To the editor,
Your March 8, 2002, cover story, “Hot and Bothered,” represents a vital discussion of the global warming trend and its effects–especially in light of continued government denials of scientific evidence and the local media’s willingness to shelve the issue in favor of yet another nightly “investigative report” of plastic-surgery advances, teeth-whitening technology, and the latest in no-run pantyhose. I too was distraught to hear meteorologists gleefully announce our recent “springlike” days, wondering if whether, in a decade, my children will need to wear sun-blocking hats to school, as has already become national policy in Australia. Ted Kleine has done us all a public service, and I’m sorry to have to offer the following critique.
Kleine writes briefly of the “hot and humid south,” posing the rhetorical question, “In that heat, who has the energy to work and study?” Well, plenty of folks have the energy to do the former–including immigrant farmworkers like two of my own uncles who died of cancers traced to routine pesticide exposure in the early 90s. Who exactly does he think picks the cotton for his Dockers and puts most of the produce on his table, apart from sweating laborers around the globe? The discourse of climate-makes-character emerged in its starkest form as the European imperial powers struggled to justify their violent exploitation of territory close to the equator in the 19th century, believing that the sun had baked the natives’ brains (and skins) to the point that they couldn’t be trusted to rule themselves. “If we inherit their climate we may inherit their sloth too” could have come from any number of tracts arguing that colonials should refrain from taking up residence in the areas ruled, lest they suffer the same fate as their dark, “backward” subjects. (Funny that so few productive, industrious northerners–New World and Old–doubted the ability of blacks to work in the heat during the transatlantic slave trade.) One Garrison Keillor still equating cold winters with hardiness, virtue, and clearheadedness is enough. At least he’s half joking.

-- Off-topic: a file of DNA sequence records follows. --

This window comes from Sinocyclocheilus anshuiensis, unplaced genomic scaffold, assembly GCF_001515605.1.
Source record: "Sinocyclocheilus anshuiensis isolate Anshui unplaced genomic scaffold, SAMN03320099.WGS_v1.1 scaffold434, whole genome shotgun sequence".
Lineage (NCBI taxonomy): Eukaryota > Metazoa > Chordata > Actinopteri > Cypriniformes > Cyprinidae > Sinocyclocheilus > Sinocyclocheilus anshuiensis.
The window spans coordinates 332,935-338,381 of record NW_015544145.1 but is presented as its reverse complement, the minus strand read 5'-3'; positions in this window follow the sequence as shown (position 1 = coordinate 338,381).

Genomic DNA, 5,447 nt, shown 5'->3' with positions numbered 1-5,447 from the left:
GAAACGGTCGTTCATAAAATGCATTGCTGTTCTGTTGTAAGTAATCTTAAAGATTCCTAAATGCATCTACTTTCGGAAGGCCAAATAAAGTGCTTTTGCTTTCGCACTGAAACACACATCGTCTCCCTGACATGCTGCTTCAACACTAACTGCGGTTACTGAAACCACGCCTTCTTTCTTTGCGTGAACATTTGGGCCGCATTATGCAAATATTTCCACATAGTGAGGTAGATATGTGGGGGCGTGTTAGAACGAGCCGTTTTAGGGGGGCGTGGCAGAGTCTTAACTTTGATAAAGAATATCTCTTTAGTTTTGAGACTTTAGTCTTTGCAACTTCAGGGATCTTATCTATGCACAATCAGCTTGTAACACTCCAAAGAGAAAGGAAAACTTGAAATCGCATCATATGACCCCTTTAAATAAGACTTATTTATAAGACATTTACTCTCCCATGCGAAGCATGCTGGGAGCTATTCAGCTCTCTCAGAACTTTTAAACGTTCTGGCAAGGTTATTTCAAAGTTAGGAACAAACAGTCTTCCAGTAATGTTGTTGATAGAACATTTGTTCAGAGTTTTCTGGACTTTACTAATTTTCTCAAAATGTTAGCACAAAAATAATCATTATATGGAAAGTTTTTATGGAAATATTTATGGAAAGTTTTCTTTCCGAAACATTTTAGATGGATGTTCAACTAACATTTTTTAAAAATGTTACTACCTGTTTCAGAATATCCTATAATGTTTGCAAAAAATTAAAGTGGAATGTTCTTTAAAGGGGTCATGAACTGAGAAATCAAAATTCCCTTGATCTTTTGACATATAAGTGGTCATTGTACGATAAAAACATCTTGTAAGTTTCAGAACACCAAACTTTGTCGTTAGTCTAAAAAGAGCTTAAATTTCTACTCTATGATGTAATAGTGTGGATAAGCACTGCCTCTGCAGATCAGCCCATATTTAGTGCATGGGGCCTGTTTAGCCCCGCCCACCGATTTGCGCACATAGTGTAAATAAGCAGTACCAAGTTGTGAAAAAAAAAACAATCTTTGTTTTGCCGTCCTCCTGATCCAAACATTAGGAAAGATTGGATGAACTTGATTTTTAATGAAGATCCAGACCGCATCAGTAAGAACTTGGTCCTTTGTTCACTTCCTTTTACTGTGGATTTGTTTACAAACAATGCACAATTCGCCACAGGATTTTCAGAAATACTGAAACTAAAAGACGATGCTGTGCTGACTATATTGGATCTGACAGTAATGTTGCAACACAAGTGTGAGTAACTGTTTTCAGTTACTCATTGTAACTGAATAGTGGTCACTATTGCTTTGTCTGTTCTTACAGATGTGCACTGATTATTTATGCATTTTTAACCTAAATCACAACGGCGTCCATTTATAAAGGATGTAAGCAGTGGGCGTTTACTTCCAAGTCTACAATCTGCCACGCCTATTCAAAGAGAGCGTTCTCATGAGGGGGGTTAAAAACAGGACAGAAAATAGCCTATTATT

I would also point out that low high school graduation rates in the south have less to do with weather-induced sloth than a dearth of funding for children of color, a history of racist disenfranchisement–which continued into the last presidential elections, thanks to Katherine Harris and her ilk–and state administrations more interested in arguing to retain the death penalty than in funding public schools. Oh Ted, you were so close to the mark: stick to the facts next time and give the overworked stereotypes a break.